The UK government has confirmed it intends to lift the restrictions on the state-backed pensions provider, the National Employment Savings Trust (NEST), in April 2017, following approval of the plans from the European Commission.

In a written statement to parliament, pensions minister Steve Webb said: “I am pleased to announce the government intends to remove the annual contribution limit and transfer restrictions on NEST.”

He said this would ensure all businesses could be confident that the “low cost and easy to use scheme” was among the options they could choose to enrol their workforce.

The current cap on annual contributions and limits on bulk transfers are to be scrapped on 1 April 2017, and the government is also keeping the option of removing restrictions on individual transfer restrictions from 1 October 2015.

This latter option would be taken if the government adopted the pot-follows-member approach currently under discussion, whereby an individual’s pension savings would be automatically accumulated in one pension plan despite job changes.

The Department for Work & Pensions (DWP) said a year ago it would lift the restrictions, but as NEST receives a loan from government to fund its running costs until it becomes self-sufficient, it required approval for the plan from the European Commission.

The commission concluded earlier this year that the aid was still compatible with the internal market, in spite of the changed conditions. 

Webb said there would now be a short technical consultation on draft legislation this autumn to remove the annual contribution limit and the bulk transfer restrictions. 

Consultancy Barnett Waddingham reacted to the announcement, saying NEST should show it could pay back its debt to the government before the restrictions were lifted.

“Before the removal of these restrictions we should remember that NEST is essentially an artificial provider created by government loans that we as taxpayers fund to the tune of £239 million plus,” said Damian Stancombe, head of workplace health and wealth at the firm,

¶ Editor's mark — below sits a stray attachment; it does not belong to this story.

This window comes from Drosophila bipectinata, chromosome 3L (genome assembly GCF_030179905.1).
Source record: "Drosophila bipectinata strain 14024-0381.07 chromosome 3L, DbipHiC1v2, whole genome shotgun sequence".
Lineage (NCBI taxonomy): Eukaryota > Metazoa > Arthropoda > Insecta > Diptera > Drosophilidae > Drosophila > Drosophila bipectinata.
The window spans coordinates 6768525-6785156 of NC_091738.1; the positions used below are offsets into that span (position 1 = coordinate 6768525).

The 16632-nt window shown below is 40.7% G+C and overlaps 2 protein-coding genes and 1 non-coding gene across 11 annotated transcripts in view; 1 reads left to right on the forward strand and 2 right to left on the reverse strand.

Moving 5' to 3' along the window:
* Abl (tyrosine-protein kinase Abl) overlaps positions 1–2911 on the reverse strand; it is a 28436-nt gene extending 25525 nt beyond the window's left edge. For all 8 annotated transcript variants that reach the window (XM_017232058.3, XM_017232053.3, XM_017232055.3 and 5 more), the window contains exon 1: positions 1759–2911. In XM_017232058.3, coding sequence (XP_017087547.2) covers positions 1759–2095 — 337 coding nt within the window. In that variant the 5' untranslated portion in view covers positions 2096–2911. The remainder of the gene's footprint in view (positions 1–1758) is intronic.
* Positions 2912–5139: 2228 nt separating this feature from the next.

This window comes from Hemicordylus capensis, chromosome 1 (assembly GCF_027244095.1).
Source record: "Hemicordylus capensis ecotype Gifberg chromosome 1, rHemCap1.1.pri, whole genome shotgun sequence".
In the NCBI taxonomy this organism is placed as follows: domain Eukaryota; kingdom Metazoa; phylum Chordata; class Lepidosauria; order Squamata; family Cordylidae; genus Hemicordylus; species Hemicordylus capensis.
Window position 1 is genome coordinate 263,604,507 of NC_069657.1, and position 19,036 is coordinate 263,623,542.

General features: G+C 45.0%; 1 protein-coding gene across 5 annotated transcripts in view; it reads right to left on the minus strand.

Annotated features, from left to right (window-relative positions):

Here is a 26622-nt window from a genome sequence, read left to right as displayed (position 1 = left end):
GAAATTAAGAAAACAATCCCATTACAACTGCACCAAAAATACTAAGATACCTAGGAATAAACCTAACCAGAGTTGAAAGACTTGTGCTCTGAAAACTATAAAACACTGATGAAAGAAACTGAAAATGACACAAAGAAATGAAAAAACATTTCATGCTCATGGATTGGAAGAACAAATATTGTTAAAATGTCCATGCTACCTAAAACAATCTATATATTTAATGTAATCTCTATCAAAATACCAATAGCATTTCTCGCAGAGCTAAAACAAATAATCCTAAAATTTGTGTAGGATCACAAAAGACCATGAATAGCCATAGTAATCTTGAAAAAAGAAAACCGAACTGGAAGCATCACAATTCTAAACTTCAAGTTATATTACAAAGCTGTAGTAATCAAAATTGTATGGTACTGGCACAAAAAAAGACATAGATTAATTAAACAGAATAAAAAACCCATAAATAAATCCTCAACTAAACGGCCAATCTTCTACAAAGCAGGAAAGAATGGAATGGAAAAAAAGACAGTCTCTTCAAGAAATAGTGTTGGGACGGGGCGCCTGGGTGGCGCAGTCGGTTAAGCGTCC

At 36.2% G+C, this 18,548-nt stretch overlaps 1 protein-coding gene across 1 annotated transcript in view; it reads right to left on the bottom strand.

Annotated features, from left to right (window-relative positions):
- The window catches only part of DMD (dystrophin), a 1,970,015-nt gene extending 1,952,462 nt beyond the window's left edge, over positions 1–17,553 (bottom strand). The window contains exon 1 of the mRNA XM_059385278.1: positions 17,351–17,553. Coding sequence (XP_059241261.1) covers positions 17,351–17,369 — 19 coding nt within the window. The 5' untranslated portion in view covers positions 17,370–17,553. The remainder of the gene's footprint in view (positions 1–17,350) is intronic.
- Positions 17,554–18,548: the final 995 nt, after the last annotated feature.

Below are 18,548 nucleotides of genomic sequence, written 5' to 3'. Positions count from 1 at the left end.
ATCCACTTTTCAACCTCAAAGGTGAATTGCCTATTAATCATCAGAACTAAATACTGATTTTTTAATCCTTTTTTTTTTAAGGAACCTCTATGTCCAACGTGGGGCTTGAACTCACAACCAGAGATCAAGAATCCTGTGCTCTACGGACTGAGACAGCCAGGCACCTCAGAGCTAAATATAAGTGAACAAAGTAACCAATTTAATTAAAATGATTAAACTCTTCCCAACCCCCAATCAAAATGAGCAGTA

NEST had been allowed to exist as a non-competitive entity because it would otherwise distort the provider market, he said.

“The removal of the contribution limit and transfer restrictions is a step towards making NEST more competitive and should therefore only be allowed if the repayment of NEST’s debt to the government is properly clarified,” Stancombe said.

Meanwhile, Roger Urwin has joined the 300 Club, the 15th member of the group consisting of leading global investment professionals.

Urwin is the global head of investment content at Towers Watson, where he has worked since 1989. He currently is a board member of the CFA Institute’s board of governors and an advisory director at MSCI.

He said the 300 Club was committed to an “agenda for change” that he wholeheartedly supported.

“I think ahead to an investment industry that can realize its full potential as one of society’s most-prized contributors for good.

“It can do so by overcoming some material weaknesses, which I see as excessive costs; inconsistent governance; unpreparedness to take a long view; and control over the negative impacts it can inflict on the wider economy and society,” he added.

The group’s chairman, Lars Dijkstra, CIO at Kempen Capital Management, added that he welcomed Urwin and looked forward to challenging “conventional investment thinking” with him.

In other news, the Society of Pension Consultants (SPC) has announced it is changing its name to the Society of Pension Professionals (SPP) immediately, to reflect its broad membership base.

It is launching a new website as part of the new branding exercise.

The SPP said its members now included not only consultants and actuaries but also accounting firms, solicitors, insurance companies as well as investment houses, independent trustees and others.

These members also work with most of the 500 largest pension funds in the UK, it added.

Duncan Buchanan, SPP president, said the new brand better reflected the “broad church of our membership which is drawn from across the whole pension landscape.”

In its first year, the newly-renamed society’s main priorities would be to work with government, regulators and other industry bodies developing and introducing the tax changes to defined contribution plans and the guidance guarantee announced in the last budget, he said.